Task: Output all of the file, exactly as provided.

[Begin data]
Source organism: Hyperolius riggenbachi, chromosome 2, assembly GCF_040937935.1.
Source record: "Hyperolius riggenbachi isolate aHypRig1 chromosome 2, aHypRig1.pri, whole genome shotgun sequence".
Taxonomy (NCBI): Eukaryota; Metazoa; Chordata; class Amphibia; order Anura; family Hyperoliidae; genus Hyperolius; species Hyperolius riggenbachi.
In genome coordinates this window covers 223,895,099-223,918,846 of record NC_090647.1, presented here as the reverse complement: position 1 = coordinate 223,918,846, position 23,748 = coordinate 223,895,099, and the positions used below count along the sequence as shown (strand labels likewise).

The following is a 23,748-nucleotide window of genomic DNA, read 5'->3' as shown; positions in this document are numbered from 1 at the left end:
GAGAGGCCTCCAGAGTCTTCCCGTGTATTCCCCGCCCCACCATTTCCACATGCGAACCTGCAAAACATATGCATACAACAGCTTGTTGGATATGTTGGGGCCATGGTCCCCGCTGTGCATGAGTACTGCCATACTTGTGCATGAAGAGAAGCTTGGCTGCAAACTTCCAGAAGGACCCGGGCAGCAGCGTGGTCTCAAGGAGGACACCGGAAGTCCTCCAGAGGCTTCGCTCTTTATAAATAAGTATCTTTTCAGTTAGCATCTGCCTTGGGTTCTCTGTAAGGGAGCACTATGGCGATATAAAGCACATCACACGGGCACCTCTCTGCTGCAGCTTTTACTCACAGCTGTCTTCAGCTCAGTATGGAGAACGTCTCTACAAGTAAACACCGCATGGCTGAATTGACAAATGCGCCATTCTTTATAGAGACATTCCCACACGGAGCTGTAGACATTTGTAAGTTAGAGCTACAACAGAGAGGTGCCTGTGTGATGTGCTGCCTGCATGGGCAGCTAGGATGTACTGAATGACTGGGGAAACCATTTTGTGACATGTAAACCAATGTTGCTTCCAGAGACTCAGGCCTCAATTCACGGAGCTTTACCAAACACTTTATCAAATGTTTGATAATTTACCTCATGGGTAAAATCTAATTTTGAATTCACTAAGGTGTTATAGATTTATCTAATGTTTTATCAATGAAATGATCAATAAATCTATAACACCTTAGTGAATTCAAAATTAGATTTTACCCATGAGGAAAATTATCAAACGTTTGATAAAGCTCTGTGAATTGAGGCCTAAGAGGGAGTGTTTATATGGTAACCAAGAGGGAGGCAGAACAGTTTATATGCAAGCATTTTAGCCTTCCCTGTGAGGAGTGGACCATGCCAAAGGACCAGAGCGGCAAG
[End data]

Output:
Source organism: Hyperolius riggenbachi, chromosome 2, assembly GCF_040937935.1.
Source record: "Hyperolius riggenbachi isolate aHypRig1 chromosome 2, aHypRig1.pri, whole genome shotgun sequence".
Taxonomy (NCBI): Eukaryota; Metazoa; Chordata; class Amphibia; order Anura; family Hyperoliidae; genus Hyperolius; species Hyperolius riggenbachi.
In genome coordinates this window covers 223,895,099-223,918,846 of record NC_090647.1, presented here as the reverse complement: position 1 = coordinate 223,918,846, position 23,748 = coordinate 223,895,099, and the positions used below count along the sequence as shown (strand labels likewise).

The following is a 23,748-nucleotide window of genomic DNA, read 5'->3' as shown; positions in this document are numbered from 1 at the left end:
GAGAGGCCTCCAGAGTCTTCCCGTGTATTCCCCGCCCCACCATTTCCACATGCGAACCTGCAAAACATATGCATACAACAGCTTGTTGGATATGTTGGGGCCATGGTCCCCGCTGTGCATGAGTACTGCCATACTTGTGCATGAAGAGAAGCTTGGCTGCAAACTTCCAGAAGGACCCGGGCAGCAGCGTGGTCTCAAGGAGGACACCGGAAGTCCTCCAGAGGCTTCGCTCTTTATAAATAAGTATCTTTTCAGTTAGCATCTGCCTTGGGTTCTCTGTAAGGGAGCACTATGGCGATATAAAGCACATCACACGGGCACCTCTCTGCTGCAGCTTTTACTCACAGCTGTCTTCAGCTCAGTATGGAGAACGTCTCTACAAGTAAACACCGCATGGCTGAATTGACAAATGCGCCATTCTTTATAGAGACATTCCCACACGGAGCTGTAGACATTTGTAAGTTAGAGCTACAACAGAGAGGTGCCTGTGTGATGTGCTGCCTGCATGGGCAGCTAGGATGTACTGAATGACTGGGGAAACCATTTTGTGACATGTAAACCAATGTTGCTTCCAGAGACTCAGGCCTCAATTCACGGAGCTTTACCAAACACTTTATCAAATGTTTGATAATTTACCTCATGGGTAAAATCTAATTTTGAATTCACTAAGGTGTTATAGATTTATCTAATGTTTTATCAATGAAATGATCAATAAATCTATAACACCTTAGTGAATTCAAAATTAGATTTTACCCATGAGGAAAATTATCAAACGTTTGATAAAGCTCTGTGAATTGAGGCCTAAGAGGGAGTGTTTATATGGTAACCAAGAGGGAGGCAGAACAGTTTATATGCAAGCATTTTAGCCTTCCCTGTGAGGAGTGGACCATGCCAAAGGACCAGAGCGGCAAG